There are nearly 134.7 million worldwide COVID-19 cases, Johns Hopkins Coronavirus Resource Center reported early Saturday. The U.S. has more cases than anywhere else, with 31 million infections, followed by Brazil, with 13.3 million, and India, with 13.2 million cases.
India has recorded its highest daily spike in COVID cases for a fifth straight day. On Saturday, the health ministry reported 145,384 new cases in the previous 24-hour period.
Britain’s emergency doctors are reporting that their departments are seeing an influx of patients who say they have headaches and are worried about the Astra Zeneca vaccines they have received, following reports that the vaccine could be responsible for very rare, possibly fatal, brain blood clots.
“We are seeing people with mild headaches and persistent headaches, but who are otherwise all right,” Dr. Katherine Henderson, the president of the Royal College of Emergency Medicine, told The Guardian.
Several nations have issued new guidelines over the use of AstraZeneca’s COVID-19 vaccine after the European Union’s medical regulator announced a link between the vaccine and the blood clots.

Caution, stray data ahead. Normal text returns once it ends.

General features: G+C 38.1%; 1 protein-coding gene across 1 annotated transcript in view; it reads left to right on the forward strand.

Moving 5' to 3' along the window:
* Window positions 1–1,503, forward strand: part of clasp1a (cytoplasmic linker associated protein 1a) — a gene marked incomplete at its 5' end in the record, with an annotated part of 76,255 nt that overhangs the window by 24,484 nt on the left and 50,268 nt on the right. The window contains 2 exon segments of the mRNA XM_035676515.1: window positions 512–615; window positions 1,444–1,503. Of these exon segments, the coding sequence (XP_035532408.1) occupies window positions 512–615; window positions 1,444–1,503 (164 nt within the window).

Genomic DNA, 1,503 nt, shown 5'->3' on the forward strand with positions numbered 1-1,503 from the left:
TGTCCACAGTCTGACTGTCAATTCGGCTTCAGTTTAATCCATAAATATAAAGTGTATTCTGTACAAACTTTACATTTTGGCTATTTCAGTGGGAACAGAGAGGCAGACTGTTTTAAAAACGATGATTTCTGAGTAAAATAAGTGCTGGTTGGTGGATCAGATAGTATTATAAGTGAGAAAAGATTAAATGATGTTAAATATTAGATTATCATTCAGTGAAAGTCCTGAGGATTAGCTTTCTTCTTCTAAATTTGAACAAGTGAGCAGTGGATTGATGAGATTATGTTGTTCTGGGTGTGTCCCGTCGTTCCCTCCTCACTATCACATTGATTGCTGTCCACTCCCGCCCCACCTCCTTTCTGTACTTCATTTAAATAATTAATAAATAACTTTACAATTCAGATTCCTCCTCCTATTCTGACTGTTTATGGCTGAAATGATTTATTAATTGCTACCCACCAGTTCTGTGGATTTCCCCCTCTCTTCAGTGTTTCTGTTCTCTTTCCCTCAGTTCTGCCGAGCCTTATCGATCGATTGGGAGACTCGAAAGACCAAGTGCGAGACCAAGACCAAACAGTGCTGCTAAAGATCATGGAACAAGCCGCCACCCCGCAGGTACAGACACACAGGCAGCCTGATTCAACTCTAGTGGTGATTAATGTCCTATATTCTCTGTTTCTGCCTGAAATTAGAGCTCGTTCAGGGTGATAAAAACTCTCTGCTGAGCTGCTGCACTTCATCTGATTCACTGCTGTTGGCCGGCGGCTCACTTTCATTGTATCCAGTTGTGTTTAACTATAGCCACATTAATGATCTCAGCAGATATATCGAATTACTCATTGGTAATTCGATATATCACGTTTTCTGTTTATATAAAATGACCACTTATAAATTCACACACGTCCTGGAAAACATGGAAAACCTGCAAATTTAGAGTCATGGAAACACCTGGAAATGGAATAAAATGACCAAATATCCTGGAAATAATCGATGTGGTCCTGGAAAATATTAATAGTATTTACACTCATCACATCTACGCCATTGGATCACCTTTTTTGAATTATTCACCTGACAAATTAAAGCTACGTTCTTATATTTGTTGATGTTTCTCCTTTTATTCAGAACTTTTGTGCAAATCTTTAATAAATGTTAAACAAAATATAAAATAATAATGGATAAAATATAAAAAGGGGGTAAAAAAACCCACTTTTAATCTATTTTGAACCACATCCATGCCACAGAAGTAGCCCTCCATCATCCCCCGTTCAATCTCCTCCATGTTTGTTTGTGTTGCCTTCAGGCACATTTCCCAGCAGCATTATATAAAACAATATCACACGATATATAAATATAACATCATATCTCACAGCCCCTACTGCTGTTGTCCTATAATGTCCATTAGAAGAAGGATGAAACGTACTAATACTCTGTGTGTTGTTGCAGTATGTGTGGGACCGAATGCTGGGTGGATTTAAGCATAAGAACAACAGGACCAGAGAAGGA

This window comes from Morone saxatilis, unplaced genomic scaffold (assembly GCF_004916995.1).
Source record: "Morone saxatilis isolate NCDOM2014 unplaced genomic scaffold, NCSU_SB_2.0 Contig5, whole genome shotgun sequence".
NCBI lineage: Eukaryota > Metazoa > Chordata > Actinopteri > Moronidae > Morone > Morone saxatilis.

Britain, where the vaccine was developed jointly by the British-Swedish drugmaker and scientists at the University of Oxford, said it will offer alternatives for adults under 30. Oxford researchers have also suspended a clinical trial of the AstraZeneca vaccine involving young children and teenagers as British drug regulators conduct a safety review of the two-shot regimen.
Spain and the Philippines will limit the vaccine to people over 60 years old, Reuters reported, while The Washington Postreported Italy has issued similar guidelines.
The European Medicines Agency recently said blood clots should be listed as a very rare side effect of the AstraZeneca vaccine, but it continued to emphasize that its overall benefits outweigh any risks.
AstraZeneca has been the key vaccine in Britain’s exceptionally speedy inoculation campaign, which has outpaced the vaccination rates in the rest of Europe.
However, the vaccine has had a troubled rollout elsewhere, initially because of a lack of information from its late-stage clinical trials on its effect on older people, which has slowed vaccination efforts throughout Europe. Many nations stopped administering the AstraZeneca vaccine after reports first surfaced of the blood clot incidents.
After 34 million inoculations of the Astra Zeneca vaccine, the European Medicines Agency said it has received fewer than 200 reports about the rare brain blood clots.
Japanese Prime Minister Yoshihide Suga said Friday that Tokyo will be placed under a monthlong state of “quasi-emergency” to combat surging COVID-19 infections.
Speaking to reporters during a COVID-19 task force meeting, Suga said the new measures are focused on shortening the business hours of bars and restaurants and imposing fines for violations. Many of Tokyo’s COVID-19 cases have been traced to the city’s nightlife.
Suga said the steps are necessary because of surging infection rates, particularly of more contagious variants of the virus.
Japan has never imposed strict lockdowns such as those seen in other countries.